Jack Zeller, president emeritus of “Kulanu Inc.” and Sandy Leeder, the organisations treasurer and Lemba Coordinator, have invited R. Silberhaft to a meeting in Israel. Silberhaft said earlier this month that for “humanitarian” reasons the AJC were looking for solutions for the largest groups of African Jewish claimants and this week he told Jewish Report he has accepted Kulanu’s request and will be meeting with them in a few weeks.
AlJazeera’s story continues: On a Saturday in March, Zvakavapano draped a prayer shawl over his shoulders and stood up front beside his uncle, Maeresera, at various points throughout the service. When ritual grape juice and challa are served toward the end, it is Zvakavapano who offers them to the dozen or so congregation members in attendance.
To him, Judaism makes sense. The rituals surrounding food help keep the food free of contamination and circumcision may decrease the risk of certain diseases. The religion has become so much a part of his identity it is more important for him to marry a Jewish woman than a Lemba.
“I have to marry a Jew, even if she’s non-Lemba,” he said.
Which leads him to his first difficulty with practicing Judaism in Zimbabwe; there are few marital prospects. He points out that there was only one eligible young woman in attendance that day at service.
AJC chair Ann Harris and CEO Rabbi Moshe Silberhaft PICTURED, RIGHT, are left holding the baby on this matter, as reported on in Africa’s ‘lost tribe’ of Jews in a pickle earlier this month. The AJC was hopping mad after Israeli senior Mizrachi rabbi, Shlomo Riskin, inadvertently created a humanitarian crisis by converting hundreds of Abu Yudaya in Uganda some years ago.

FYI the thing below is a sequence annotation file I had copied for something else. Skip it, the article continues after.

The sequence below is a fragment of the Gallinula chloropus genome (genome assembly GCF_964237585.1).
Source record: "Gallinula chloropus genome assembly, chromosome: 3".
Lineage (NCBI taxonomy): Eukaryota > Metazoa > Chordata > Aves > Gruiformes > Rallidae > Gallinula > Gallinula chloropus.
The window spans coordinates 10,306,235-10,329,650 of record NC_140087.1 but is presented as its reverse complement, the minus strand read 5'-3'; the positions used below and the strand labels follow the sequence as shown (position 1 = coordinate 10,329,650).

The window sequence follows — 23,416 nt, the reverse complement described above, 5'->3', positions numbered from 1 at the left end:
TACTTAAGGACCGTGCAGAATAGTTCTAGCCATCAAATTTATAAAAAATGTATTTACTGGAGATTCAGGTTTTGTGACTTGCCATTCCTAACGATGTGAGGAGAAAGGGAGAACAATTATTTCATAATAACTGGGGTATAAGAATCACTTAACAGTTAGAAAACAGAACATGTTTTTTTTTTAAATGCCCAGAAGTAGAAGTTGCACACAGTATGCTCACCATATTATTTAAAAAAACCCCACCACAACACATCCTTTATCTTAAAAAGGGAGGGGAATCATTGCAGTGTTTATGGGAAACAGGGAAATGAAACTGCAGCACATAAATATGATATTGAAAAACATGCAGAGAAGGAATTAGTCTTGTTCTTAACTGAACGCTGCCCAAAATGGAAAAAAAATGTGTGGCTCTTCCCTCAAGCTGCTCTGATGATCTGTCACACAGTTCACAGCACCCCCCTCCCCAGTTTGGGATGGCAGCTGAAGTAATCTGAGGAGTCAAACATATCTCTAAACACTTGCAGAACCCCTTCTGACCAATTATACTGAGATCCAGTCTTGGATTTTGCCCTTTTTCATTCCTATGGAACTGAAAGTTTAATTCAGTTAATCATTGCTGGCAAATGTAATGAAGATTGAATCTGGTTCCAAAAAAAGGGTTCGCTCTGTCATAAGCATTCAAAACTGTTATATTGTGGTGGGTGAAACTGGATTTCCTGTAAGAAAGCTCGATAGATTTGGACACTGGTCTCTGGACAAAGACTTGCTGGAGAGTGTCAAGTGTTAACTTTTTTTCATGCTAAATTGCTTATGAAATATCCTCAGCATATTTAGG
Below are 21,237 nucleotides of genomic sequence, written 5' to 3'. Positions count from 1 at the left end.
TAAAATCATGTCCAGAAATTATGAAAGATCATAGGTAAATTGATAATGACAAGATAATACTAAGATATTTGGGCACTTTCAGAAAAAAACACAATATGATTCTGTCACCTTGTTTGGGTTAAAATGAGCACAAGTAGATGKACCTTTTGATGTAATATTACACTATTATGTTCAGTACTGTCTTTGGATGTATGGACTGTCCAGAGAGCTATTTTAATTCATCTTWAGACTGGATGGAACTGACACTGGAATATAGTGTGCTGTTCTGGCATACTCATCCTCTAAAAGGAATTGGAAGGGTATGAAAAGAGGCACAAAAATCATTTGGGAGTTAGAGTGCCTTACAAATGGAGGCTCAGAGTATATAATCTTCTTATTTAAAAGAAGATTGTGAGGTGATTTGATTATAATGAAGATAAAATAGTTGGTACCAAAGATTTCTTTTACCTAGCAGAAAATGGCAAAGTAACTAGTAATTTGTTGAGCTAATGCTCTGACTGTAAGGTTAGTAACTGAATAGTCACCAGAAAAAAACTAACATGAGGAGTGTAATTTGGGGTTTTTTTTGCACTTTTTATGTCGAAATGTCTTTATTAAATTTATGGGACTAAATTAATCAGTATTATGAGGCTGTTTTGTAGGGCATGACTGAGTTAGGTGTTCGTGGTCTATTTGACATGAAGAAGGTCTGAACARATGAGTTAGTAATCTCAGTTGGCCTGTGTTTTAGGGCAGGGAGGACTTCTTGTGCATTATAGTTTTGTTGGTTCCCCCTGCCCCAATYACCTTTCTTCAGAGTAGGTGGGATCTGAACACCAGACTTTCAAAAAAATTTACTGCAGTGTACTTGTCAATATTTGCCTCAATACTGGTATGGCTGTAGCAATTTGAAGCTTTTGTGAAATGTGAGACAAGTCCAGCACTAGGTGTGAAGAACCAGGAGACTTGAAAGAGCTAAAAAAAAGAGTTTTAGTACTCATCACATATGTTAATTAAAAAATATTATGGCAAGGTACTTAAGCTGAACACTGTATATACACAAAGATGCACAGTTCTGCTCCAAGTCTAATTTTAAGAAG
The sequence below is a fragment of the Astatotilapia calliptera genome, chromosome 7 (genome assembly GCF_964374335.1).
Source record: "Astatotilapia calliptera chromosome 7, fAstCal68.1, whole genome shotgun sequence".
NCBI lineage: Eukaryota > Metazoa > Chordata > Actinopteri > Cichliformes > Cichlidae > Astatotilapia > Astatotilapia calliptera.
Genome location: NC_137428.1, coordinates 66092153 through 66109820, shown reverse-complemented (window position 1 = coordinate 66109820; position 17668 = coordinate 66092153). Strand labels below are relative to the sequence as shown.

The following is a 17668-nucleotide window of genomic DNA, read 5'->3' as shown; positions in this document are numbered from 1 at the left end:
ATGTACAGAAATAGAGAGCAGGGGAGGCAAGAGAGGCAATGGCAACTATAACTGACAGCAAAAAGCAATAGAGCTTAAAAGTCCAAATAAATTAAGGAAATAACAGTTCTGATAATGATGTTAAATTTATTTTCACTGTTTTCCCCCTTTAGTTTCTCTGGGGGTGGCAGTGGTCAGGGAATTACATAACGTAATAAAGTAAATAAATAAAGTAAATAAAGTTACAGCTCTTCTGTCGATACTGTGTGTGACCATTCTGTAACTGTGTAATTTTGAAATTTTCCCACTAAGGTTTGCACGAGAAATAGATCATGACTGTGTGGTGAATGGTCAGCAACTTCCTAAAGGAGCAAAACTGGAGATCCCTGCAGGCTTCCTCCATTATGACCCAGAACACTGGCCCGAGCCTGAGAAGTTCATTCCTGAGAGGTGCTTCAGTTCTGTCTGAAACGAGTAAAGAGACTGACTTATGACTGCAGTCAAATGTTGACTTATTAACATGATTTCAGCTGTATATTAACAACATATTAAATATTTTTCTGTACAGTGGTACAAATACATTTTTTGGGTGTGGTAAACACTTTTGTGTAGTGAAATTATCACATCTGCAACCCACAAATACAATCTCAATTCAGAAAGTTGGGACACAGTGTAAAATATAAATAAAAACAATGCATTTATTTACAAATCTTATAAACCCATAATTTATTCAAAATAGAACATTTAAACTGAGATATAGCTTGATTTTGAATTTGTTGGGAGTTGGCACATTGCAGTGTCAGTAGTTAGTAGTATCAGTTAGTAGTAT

Silberhaft told Jewish Report that this had compromised the AJC: “The AJC does not minister to (the Abu Yudaya),” he said emphatically, neither does it, or Israel, consider them Jewish.
This added to the major brouhaha building up in international Jewry after the most respected Mizrachi rabbi, who is also the Chief Rabbi of the settlement of Efrat, where many SA Olim (immigrants) have settled, was summoned to a hearing by the office of the Chief Rabbinate in Israel scheduled for 29 June. WATCH THIS SPACE…
Make-shift rabbi Maeresera
“If they become Christian, they lose these traditions,” Leeder said. And, “if they become Muslim, they lose drinking — and they like to drink.”
In a quiet neighbourhood in Zimbabwe’s capital, Harare, barefoot boys wearing yarmulkes run around a small compound. Inside the walled enclosure is a single-story building that serves as both Maeresera’s home and a makeshift worship centre. On Saturday mornings the front door remains open as members of the congregation stream in and out during the course of a two-plus hour service.
Maeresera, the closest thing the community has to a rabbi, leads the congregation. He stands tall and composed, reading, speaking and singing in a mixture of English, Hebrew and the local Shona language. Among the boys in attendance are Maeresera’s sons; Aviv, 5, named for the Hebrew word for spring, and Shlomo, 2, or Solomon in Hebrew. Seated in the back is Maeresera’s father, Adin, 83. Like many of his generation, Adin is considered a “strict Lemba,” someone who takes the tribe’s traditions and customs extremely seriously. He is attending his son’s service for the first time and is surprised, and proud, to hear him conducting parts of it in Hebrew.
The “People from Elsewhere”
“I grew up being told the Lemba were Jews, but when I was growing up I never saw a https://www.sajr.co.za/images/default-source/places/world/sajr—call-back-the-past.jpg” class=”sfImageWrapper”>
A local leader of the Lemba, wearing a talit, speaks to locals